They interrupted each other in their eagerness to talk. No one knew of a happy spot, but they told me the corner was known as “Chalk City,” because so many of the neighborhood kids drew on the pavement there. “I’ll ask my daughter,” said one woman. “There’s a big block party there, you know,” said someone else.

Burning Man Happy Spot

Happy Spot campers, called “Happy Spotters,” at Burning Man 2013

“It was there two years in a row; surely somebody will remember,” I told them. “It’s kind of a big deal to me.”

“Would you like a glass of wine?” somebody asked. I shook my head, politely. “I was on my way home with these groceries. My husband will be wondering where I am.” That led to them insisting, “Go get him!” “OK, I will,” I said.

I walked back to the Chicken house with my groceries. After I put them away, I asked Barry, “Do you have some time to come with me right now? Maybe an hour or so? It’s a surprise.”

I couldn’t wait to crash the party again, with Barry this time.

Happy Spot

Philip’s sunset Happy Spot in San Leandro, California

He got up from his computer, and as he put on a fleece, I surreptitiously picked up a piece of chalk and put it in my pocket, as Philip Wilson had once done for me. Later, he told me, “I was expecting you to take me to the Happy Spot. I just didn’t know there would be anyone there.”

I walked him back to the corner, but he was puzzled as I kept going past the Happy Spot and marched up the concrete steps again. Instead of knocking, I flung open the gate and barged in. “I’m baaaack!” I announced, “and this is Barry.”

They immediately sat us down with a couple of glasses of wine, and we chatted and enjoyed the music. One of the guitarists was our neighbor from two blocks away. It was a beautiful summer evening, and a lively group. I couldn’t keep track of everyone’s names.

Eventually, as we were talking about the Happy Spot, someone said, “Let’s go out there and make one.”

Drawing a happy spot in chalk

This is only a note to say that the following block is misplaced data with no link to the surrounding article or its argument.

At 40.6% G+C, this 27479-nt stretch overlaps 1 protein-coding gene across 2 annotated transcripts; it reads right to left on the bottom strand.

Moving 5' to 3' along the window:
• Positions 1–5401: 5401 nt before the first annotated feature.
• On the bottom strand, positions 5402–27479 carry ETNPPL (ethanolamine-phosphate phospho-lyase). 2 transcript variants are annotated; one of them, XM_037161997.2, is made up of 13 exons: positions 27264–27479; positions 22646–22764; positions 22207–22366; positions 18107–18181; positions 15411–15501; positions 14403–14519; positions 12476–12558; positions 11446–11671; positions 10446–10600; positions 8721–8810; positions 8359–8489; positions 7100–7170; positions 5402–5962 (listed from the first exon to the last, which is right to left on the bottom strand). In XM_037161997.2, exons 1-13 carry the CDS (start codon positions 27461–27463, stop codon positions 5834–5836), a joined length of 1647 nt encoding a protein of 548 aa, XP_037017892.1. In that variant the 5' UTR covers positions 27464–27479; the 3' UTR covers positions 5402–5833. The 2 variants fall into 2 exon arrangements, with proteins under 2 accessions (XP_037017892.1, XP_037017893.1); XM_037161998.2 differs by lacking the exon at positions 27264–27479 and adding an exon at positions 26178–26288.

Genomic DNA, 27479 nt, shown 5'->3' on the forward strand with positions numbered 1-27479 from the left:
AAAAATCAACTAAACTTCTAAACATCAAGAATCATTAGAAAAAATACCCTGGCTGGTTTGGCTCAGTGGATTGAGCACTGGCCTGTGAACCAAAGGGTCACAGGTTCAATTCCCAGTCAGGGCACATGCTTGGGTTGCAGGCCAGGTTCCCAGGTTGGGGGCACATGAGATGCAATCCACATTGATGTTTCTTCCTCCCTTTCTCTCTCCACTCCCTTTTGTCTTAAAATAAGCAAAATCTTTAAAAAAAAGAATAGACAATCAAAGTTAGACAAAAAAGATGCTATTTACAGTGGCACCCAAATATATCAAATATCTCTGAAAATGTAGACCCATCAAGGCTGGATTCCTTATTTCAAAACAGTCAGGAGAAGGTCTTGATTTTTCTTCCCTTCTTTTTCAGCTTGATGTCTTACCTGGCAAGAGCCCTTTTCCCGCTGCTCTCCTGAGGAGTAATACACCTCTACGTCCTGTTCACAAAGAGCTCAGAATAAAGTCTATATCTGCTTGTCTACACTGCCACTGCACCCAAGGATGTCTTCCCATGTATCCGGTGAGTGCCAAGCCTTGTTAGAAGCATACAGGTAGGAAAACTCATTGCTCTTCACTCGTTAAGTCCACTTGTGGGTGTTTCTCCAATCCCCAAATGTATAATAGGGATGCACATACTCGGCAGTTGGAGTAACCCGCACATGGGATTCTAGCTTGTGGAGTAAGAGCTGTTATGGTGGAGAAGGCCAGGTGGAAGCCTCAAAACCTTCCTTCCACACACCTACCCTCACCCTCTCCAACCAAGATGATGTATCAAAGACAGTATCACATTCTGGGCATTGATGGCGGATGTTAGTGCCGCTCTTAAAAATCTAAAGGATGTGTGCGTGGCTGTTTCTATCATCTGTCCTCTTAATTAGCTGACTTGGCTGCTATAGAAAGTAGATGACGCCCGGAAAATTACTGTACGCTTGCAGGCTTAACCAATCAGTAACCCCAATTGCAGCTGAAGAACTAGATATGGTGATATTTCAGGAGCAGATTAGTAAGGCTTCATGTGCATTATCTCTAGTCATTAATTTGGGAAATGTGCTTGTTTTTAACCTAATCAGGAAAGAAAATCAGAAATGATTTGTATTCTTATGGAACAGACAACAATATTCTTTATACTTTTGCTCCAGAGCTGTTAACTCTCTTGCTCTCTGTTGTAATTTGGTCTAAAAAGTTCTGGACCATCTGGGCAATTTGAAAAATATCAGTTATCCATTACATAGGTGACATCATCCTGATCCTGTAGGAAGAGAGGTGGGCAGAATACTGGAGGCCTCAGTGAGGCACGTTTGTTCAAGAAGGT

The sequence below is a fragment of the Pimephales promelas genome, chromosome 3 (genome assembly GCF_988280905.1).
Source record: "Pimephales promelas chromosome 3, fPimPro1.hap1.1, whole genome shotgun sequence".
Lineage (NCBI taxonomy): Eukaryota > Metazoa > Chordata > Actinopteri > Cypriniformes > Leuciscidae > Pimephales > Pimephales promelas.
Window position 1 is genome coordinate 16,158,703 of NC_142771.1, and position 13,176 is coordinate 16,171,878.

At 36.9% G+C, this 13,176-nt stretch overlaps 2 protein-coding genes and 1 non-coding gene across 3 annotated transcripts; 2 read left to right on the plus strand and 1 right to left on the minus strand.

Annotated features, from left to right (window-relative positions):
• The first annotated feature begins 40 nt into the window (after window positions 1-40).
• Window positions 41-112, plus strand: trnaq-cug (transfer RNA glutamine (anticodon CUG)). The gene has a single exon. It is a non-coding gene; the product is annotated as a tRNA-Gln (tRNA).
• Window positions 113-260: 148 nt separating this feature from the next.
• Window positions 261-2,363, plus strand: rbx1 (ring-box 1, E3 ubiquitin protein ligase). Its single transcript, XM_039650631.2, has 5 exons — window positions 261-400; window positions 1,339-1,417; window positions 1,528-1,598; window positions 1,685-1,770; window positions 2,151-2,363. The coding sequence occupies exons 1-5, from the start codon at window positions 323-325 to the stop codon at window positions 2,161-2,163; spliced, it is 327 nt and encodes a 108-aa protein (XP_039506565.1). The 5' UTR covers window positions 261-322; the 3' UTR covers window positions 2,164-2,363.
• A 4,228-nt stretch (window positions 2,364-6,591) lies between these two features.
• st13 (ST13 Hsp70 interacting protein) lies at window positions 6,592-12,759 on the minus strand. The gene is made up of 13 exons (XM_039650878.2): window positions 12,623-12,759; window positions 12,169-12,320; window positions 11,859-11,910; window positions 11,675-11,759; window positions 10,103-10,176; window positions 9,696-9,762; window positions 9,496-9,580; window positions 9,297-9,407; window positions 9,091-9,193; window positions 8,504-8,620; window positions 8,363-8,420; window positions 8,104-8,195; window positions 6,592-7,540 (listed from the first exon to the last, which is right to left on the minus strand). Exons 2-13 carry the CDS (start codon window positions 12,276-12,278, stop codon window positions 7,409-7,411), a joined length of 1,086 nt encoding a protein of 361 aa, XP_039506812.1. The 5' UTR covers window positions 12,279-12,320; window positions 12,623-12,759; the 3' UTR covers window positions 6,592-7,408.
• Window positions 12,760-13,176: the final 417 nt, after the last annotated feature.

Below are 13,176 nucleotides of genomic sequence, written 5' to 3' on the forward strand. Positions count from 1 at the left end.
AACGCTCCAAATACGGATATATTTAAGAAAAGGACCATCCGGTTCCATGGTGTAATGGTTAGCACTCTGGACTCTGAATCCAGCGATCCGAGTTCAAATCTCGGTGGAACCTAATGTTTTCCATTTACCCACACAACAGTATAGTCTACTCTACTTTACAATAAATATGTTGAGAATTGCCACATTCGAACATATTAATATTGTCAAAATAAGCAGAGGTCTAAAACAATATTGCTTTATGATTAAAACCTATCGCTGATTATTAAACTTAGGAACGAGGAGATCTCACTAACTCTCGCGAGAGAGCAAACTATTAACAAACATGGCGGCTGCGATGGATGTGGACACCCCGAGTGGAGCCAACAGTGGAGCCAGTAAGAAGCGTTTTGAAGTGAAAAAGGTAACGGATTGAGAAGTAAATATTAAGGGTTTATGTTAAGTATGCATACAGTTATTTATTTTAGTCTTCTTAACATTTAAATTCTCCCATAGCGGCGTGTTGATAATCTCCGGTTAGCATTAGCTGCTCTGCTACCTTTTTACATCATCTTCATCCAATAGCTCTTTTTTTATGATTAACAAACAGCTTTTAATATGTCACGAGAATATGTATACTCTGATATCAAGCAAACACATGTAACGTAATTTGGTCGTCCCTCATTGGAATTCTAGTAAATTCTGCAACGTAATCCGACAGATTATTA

Meps, drawing the Happy Spot for the Original Happy Spotters

I held up my piece of chalk. “I’m on it!”

I marched back down the steps, followed by Barry and a few of the party-goers. In the appropriate place, I knelt and drew the familiar box, labeled it “Happy Spot,” with a smiley-face in the O, and then wrote “Stand Here” with an arrow.

I stood up, and Barry and I demonstrated how it worked. Then everybody wanted to try it, and we all took turns standing in the box, hugging each other, and taking pictures. Eventually, the rest of the party came down to see where we’d gone, and we hugged them, too. The party continued, literally in the Original Happy Spot in the middle of the street, for quite some time.

Smiling neighbors in the Happy Spot

Smiling neighbors in the Happy Spot

It was only a few feet from the Spot to the abandoned table and chairs I’d first noticed. For the next hour or so, we sat there, periodically getting up and introducing other neighbors to the concept of the Happy Spot by giving them unexpected hugs.

It was exactly like the Happy Spot at Burning Man, where we routinely welcome and hug complete strangers. Could it be that the Happy Spot is magical, whether it’s at Burning Man or not?

Group in the happy spot

Friends, family, and strangers were hugging each other in the Happy Spot

You try it and tell me. All you need is a piece of chalk or pencil-and-paper; a big, friendly smile; and lots of hugs.

Look out, world! No party is safe from Meps, the Happy Spot Party-Crasher now!

What's scarier than ziplining?

Please join Meps on Wednesday, July 16 at 7 pm for a scary (to her) presentation on “How to Talk to Strangers” at Ravenna Third Place Books in Seattle.

Barry's entire zipping family

The entire family poses for a photo along the zipline course

The young blonde girl ahead of me screamed in terror the whole way across. But when I stepped off the wooden platform yesterday, I wasn’t frightened at all. Ziplining is easy if you don’t have acrophobia, or fear of heights.

I was with Barry’s family on Camano Island for my first ziplining adventure. There were eight of us, all shapes and sizes, ranging from 11 to 73 years old.

The scariest part was just reading and signing two pages of liability release forms. Then we were outfitted with harnesses and helmets, and we climbed into an old Army truck to ride up the steep hill. Even though we were less than a mile from Barry’s parents’ Washington home, it felt like a rainforest tour I once took in Brazil.

Barry and his nephews wait for his sister to zip across

On the platform, Barry and his nephews wait for his sister to zip across

For two hours, we rode six different ziplines that were up to 60 feet above the forest floor. When we reached the final platform, we were still about 40 feet up in a tree. One by one, we rappelled down to the ground, our descent controlled by two very capable guides.